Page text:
THE BIRDCAGE (1996)
A remake of the original French movie La Cage Aux Folles: A gay cabaret owner and his drag-queen partner stage their household as a respectable, straight environment in order to help their son with an introduction to his fiancée’s conservative parents. Robin Williams, Nathan Lane, Gene Hackman, Dianne West all make it a great romp.

MUSICALS
SINGING IN THE RAIN (1952)
A story of the difficult transition from silent movies to talkies which left a lot of stars in the dust, but also created opportunities for a new triple-threat generation. A classic of classics – Gene Kelly and Debbie Reynolds sing and dance in impeccably choreographed scenes, and the film is considered the number-one musical of all time.

LES DEMOISELLES DE ROCHEFORT (1967)
This was the European equivalent of Hollywood musicals – Everyone admired the young and sweet Catherine Deneuve, who later moved on to dramatic movies (from Buñuel’s surrealist Belle de Jour to Tony Scott’s horror The Hunger). Her sister Françoise Dorleac, George Chakiris and Gene Kelly co-star.

MARY POPPINS (1964)
Disney’s live-action classic, with Julie Andrews singing and dancing her way through the role of a magical nanny, and with Dick van Dyke co-starring as a charismatic chimney-sweep. Kids will love it, of course, but adults will find it hard to resist the charm of a “spoonful of sugar.”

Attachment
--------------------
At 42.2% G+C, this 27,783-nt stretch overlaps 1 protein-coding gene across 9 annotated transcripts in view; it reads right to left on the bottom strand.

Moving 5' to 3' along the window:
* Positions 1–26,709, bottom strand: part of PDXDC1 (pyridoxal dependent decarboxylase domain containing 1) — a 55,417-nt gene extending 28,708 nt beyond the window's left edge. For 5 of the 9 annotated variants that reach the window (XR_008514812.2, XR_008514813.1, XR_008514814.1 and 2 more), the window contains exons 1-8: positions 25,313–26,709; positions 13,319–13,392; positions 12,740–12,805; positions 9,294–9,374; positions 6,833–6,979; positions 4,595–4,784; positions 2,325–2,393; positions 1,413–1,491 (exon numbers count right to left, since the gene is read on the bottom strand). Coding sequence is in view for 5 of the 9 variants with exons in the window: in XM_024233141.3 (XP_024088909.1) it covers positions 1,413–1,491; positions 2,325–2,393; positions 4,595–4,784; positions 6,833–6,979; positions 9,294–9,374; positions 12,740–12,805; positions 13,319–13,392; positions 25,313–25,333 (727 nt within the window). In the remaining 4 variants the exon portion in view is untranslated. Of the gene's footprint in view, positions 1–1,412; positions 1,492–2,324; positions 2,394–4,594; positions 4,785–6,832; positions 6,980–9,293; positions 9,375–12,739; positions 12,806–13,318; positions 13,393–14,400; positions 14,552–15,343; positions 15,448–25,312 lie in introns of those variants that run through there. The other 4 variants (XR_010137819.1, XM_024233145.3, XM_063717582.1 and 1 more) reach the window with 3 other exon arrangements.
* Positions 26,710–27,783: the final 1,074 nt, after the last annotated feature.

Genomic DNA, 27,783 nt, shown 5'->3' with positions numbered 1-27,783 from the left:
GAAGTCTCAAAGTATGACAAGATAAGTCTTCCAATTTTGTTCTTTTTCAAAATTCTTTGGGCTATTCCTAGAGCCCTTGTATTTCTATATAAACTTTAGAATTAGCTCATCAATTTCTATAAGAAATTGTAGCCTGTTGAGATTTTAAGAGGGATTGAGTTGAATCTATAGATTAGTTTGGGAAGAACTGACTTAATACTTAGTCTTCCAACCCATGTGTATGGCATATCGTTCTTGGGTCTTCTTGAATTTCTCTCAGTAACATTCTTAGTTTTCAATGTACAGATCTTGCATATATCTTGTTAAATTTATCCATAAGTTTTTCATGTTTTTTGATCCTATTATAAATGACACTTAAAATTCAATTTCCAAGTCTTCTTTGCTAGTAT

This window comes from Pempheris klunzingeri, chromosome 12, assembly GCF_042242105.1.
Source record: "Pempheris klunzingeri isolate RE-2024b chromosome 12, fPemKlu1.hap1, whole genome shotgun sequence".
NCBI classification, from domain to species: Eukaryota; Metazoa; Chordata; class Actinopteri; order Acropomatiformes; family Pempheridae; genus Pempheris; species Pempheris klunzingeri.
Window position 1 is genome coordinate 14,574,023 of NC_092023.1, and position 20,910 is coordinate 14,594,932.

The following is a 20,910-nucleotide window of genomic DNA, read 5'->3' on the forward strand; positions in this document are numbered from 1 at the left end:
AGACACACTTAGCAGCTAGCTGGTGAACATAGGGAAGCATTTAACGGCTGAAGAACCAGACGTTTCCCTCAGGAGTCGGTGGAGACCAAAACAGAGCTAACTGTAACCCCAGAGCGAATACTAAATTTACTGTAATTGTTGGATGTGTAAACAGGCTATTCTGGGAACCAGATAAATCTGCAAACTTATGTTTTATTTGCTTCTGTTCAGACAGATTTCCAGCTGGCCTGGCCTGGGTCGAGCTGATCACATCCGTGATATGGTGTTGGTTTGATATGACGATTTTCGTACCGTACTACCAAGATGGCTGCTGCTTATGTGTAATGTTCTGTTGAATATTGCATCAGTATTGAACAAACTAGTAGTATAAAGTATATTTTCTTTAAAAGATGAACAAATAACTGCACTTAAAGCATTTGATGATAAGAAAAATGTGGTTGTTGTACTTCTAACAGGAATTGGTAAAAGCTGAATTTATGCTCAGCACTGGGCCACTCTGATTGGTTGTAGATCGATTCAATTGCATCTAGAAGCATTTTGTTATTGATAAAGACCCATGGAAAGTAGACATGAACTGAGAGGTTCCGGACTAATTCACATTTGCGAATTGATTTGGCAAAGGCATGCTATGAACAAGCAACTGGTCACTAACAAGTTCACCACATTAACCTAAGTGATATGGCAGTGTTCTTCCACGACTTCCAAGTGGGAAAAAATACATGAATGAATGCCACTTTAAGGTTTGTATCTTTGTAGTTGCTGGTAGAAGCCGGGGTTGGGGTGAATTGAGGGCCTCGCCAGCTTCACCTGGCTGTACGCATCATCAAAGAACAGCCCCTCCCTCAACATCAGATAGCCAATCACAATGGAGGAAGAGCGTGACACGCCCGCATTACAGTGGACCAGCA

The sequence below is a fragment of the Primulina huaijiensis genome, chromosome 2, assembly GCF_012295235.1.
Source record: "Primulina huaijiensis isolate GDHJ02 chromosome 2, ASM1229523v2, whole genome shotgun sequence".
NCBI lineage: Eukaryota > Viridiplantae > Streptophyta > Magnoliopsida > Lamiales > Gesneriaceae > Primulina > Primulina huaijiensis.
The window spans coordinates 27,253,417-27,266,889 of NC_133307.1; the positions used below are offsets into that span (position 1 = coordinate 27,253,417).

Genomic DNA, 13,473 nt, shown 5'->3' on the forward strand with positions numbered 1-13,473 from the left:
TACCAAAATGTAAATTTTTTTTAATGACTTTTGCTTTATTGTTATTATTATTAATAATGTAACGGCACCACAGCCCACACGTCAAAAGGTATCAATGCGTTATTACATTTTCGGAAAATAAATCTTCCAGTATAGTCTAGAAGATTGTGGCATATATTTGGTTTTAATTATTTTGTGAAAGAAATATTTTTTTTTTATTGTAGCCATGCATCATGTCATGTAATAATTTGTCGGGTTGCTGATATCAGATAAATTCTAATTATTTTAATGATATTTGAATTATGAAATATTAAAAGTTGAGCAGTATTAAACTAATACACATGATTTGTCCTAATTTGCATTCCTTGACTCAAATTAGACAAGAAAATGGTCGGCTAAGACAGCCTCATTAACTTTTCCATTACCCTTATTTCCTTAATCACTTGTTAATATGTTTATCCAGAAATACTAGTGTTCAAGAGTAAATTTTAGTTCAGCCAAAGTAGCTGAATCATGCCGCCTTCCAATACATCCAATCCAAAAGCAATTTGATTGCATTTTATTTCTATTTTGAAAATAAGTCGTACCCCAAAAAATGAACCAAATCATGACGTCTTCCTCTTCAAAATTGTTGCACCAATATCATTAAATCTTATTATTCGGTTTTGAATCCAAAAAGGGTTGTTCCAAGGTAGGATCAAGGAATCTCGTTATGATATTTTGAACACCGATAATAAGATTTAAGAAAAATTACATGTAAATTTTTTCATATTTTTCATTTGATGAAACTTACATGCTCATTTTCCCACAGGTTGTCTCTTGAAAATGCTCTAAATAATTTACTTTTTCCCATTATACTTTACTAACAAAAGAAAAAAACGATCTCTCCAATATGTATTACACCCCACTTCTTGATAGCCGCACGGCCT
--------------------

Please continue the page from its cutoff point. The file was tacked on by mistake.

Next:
LA LA LAND (2016)
A jazz pianist and an aspiring actress fall in love while trying to get their respective careers off the ground. Last year’s Academy Awards winner in several categories, and tangible proof that the art of a musical is alive and well. There is a daring opening sequence on an LA freeway, shot as one continuous take of a group of commuters stuck in traffic, abandoning their cars for a moment to sing and dance their hearts out. The city of Los Angeles is one of the stars of this film, showcasing delightfully pink skies and breathtaking views from the Griffith Observatory.

SCI-FI/FANTASY
CLOSE ENCOUNTERS OF THE THIRD KIND (1977)
These days, there are countless movies about aliens landing on Earth (Men In Black, The Arrival, War of the Worlds), but this was the first modern (and believable) imagining of an encounter of civilizations. Richard Dreyfus stars as a modern-day Everyman on an odyssey to meet messengers from another planet. Director Steven Spielberg was at the height of his creative power when he breathed life into his vision of mankind’s ultimate adventure. There are great special-effects, a timeless message of peace and cooperation, and a race against a military conspiracy.

THE PRINCESS BRIDE (1987)
A tale for kids and adults to watch together, replete with monsters, giants, wizards, knights, and princesses. It starts as just a bedtime story, but is soon derailed into a delightful, tongue-in-cheek romp through literary references adults are more likely to catch. Starring Cary Elwes, Robin Wright, Robin Williams, Christopher Guest. Features the famous line: “My name is Inigo Montoya, you killed my father, prepare to die!”

HARRY POTTER AND THE SORCERER’S STONE (2001)